Rob Ruminski, Australian Sex Party volunteer, on behalf of Fiona Patten, Robbie Swan, Christian Vega and The Australian Sex Party, writes: Re. “Rundle: is the sex industry getting bang for its buck?” (Monday, item 11). The following is a refutation of claims and representations made in Guy Rundle’s article.
“[The Sex Party is] an outgrowth of the Eros Foundation, the sex industry lobby group, and it is less keen on the pure expression of human freedom than it is in pushing for a particular regulatory regime that benefits the legal sex industry. It has a bunch of policies about drug decriminalisation, internet non-censorship, etc, but its main game is to enforce a strict line between the legal and non-legal sex trade, to the benefit of the former.”
The Victorian branch of the Australian Sex Party’s policy on sex work is very clear. The ASP advocates for decriminalisation of sex work, and does not support the current legal/regulatory regime. The policy can be found here.
While the Victorian Party’s policy has not yet been ratified federally (an administrative oversight), it has been ratified in NSW as well. This is the approach that has been advocated at every level of the party in every instance. This is also the only policy on sex work that exists at any level of the party. We would challenge Rundle to produce evidence to the contrary.
As to the claims regarding associations between Eros and the brothel industry, this is patently untrue. According to Robbie Swan:
“The Eros Association stopped taking brothel owners as members over a decade ago when it became the adult ‘retail’ association. As a result we now only have one brothel in Victoria as an associate member on a fee of $590 per year. The only other brothel to have supported the Sex Party with a donation of $500 was The Boardroom of Melbourne, a couple of years ago. Mr. Rundle’s suggestion that the Victorian brothel owners are big supporters of the Eros Association is demonstrably untrue. Rundle appears ignorant of the fact that the legal Victorian brothels have their own industry association anyway. The annual returns of both the Eros Association (an incorporated not for profit adult industry association) and The S-x Party (a registered political party) are on the public record.”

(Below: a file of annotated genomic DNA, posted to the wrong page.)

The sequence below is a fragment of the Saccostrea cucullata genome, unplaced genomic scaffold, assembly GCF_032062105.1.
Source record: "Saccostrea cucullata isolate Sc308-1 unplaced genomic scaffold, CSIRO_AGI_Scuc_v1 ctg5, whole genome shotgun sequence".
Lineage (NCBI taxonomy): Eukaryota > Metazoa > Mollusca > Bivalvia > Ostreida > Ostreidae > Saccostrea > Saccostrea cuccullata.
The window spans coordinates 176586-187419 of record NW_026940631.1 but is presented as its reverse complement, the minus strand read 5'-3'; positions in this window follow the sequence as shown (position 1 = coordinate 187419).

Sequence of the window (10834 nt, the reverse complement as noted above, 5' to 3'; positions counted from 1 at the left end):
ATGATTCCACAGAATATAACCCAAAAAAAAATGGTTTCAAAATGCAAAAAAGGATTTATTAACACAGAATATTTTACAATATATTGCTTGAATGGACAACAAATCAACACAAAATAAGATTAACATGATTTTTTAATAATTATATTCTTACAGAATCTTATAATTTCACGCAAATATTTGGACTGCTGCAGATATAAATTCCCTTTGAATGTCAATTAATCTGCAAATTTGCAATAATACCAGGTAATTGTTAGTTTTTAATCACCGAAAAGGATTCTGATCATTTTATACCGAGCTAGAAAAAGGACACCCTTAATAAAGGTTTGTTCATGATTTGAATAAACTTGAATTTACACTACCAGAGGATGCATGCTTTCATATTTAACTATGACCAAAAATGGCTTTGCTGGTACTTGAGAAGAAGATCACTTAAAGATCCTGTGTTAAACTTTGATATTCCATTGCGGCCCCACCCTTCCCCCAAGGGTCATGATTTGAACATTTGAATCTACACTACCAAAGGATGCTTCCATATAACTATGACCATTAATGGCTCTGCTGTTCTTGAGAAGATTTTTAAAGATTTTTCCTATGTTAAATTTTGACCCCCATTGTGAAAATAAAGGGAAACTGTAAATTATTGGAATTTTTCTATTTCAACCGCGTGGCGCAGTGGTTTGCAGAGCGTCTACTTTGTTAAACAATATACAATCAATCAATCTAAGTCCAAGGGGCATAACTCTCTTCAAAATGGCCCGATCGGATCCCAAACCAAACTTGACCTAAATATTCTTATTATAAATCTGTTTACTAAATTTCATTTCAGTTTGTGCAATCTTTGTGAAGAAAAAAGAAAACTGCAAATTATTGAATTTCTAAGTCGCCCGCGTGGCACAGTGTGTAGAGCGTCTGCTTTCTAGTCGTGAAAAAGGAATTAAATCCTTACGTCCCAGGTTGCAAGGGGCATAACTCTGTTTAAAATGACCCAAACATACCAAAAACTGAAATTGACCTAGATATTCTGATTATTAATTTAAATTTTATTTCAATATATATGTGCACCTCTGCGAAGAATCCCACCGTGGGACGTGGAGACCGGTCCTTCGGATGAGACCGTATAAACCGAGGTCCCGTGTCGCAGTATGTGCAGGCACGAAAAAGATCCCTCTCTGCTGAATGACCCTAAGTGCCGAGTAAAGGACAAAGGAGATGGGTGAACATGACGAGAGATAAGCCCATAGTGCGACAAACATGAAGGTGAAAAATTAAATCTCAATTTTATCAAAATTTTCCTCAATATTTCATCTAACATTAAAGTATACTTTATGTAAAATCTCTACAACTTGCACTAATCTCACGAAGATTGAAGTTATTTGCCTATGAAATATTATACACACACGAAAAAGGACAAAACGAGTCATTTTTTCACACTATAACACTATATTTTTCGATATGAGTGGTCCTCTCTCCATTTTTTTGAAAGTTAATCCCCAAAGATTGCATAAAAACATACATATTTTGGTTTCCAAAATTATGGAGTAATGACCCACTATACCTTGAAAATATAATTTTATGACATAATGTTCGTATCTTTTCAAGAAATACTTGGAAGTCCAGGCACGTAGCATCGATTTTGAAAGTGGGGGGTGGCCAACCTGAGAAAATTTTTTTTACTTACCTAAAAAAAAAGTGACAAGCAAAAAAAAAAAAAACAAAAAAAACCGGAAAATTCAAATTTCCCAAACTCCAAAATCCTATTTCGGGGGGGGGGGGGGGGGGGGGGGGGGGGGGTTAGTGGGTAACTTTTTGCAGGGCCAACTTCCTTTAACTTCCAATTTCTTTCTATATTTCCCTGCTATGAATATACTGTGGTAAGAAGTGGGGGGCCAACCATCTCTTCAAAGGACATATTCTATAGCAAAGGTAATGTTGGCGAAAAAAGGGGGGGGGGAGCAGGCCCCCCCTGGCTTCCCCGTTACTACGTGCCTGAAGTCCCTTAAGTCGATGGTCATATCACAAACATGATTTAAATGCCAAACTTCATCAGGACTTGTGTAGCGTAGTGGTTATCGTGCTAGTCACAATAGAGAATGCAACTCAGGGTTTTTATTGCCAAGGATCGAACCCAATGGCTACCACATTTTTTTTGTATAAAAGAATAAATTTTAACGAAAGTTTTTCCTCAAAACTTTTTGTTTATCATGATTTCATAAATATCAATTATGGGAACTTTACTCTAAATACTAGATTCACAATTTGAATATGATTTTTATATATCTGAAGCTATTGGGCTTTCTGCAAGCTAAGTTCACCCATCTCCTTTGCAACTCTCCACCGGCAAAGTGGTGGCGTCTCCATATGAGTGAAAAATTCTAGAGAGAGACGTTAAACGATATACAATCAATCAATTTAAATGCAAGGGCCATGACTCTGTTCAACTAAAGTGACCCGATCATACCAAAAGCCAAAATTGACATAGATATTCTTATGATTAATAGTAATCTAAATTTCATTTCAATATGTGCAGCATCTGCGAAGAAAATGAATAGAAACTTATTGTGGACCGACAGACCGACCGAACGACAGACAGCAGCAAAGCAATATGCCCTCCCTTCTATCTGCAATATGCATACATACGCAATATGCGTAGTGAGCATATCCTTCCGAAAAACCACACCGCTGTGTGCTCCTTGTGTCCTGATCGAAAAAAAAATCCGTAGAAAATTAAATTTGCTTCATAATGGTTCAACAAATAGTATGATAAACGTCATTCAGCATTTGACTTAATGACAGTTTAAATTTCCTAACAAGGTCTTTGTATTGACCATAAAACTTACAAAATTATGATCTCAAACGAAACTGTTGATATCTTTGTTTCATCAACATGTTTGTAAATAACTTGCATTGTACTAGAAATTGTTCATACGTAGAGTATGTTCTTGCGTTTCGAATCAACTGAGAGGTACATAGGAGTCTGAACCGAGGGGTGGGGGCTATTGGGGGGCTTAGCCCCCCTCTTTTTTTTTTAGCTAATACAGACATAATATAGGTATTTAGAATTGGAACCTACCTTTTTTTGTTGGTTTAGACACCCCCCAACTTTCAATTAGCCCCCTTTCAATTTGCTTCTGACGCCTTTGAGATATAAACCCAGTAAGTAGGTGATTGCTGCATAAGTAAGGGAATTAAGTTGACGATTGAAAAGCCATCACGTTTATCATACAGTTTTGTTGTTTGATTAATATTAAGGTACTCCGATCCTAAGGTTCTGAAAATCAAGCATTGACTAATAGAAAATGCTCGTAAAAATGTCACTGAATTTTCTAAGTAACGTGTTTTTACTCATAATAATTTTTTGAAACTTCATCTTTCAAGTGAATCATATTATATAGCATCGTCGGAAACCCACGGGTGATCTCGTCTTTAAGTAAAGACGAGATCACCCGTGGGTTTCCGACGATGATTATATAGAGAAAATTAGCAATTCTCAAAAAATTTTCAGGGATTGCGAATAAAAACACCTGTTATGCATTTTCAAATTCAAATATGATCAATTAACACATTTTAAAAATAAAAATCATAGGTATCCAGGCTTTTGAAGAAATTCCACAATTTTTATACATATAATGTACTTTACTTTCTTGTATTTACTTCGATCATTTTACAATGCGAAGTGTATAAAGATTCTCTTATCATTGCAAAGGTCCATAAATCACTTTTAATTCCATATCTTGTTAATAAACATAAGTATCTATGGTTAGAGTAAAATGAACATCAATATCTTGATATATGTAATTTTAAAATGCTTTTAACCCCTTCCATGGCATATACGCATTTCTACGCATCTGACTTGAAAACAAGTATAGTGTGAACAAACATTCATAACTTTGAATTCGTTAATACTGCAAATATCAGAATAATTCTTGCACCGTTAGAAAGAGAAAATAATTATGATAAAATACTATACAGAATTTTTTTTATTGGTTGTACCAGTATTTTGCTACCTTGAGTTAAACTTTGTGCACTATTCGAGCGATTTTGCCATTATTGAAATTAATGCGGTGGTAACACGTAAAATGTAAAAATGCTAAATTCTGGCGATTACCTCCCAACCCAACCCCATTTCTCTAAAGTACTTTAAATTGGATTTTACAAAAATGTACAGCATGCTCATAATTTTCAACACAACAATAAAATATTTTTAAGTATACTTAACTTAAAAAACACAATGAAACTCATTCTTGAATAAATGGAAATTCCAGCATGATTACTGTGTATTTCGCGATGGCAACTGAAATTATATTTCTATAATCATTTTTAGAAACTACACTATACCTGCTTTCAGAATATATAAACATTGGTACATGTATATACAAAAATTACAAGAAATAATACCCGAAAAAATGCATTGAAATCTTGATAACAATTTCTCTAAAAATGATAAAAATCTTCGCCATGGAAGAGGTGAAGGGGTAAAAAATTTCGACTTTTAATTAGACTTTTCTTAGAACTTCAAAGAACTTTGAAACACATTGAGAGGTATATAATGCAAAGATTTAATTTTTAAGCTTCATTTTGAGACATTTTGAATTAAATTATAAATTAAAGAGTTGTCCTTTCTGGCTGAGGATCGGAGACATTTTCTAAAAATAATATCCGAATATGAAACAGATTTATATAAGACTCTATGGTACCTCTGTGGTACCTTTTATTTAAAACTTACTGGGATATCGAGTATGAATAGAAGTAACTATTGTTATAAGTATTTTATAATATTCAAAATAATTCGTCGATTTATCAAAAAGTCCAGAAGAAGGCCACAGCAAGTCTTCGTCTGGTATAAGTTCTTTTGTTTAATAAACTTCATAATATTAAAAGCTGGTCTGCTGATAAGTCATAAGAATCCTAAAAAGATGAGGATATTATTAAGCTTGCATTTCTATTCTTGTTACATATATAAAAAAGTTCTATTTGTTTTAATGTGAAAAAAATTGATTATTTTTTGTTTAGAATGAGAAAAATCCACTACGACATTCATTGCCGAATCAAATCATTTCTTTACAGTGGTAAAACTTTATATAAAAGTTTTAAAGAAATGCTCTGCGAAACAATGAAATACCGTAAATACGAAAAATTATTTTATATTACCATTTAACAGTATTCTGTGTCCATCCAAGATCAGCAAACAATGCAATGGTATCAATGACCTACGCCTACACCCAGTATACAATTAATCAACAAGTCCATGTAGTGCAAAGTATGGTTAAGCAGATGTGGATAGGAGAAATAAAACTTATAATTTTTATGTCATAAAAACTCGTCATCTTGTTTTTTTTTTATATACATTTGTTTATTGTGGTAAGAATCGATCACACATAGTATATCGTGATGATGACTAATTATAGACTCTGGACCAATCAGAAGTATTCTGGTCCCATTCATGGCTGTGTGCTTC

“Thus ASP frequently finds itself at loggerheads with sex-worker rep groups such as the Scarlet Alliance, which opposes the strict enforcement of a legal/non-legal distinction on the grounds that it punishes women, men, and intersex people, who for whatever reason find themselves working the wild side. Furthermore, it enforces a simple and false opposition — that legal is safe.”
Also false. Rundle again misrepresents ASP sex work policy, as well as our relationship with Scarlet Alliance and other sex worker advocacy groups. This isn’t surprising as he didn’t contact us, nor to our knowledge did he contact anyone from SA.
The ASP and Scarlet Alliance have a strong history of working together. Up to half a dozen of our candidates nationally have also been Scarlet Committee members and representatives. These affiliations have generally been publicised in each instance that these candidates have run for the ASP. It’s also worth noting that Christian Vega — who in addition to being an ASP candidate is also a sex worker and has worked with a multitude of sex worker organisations including Scarlet, RhED and Vixen — wrote the ASP policy on sex work.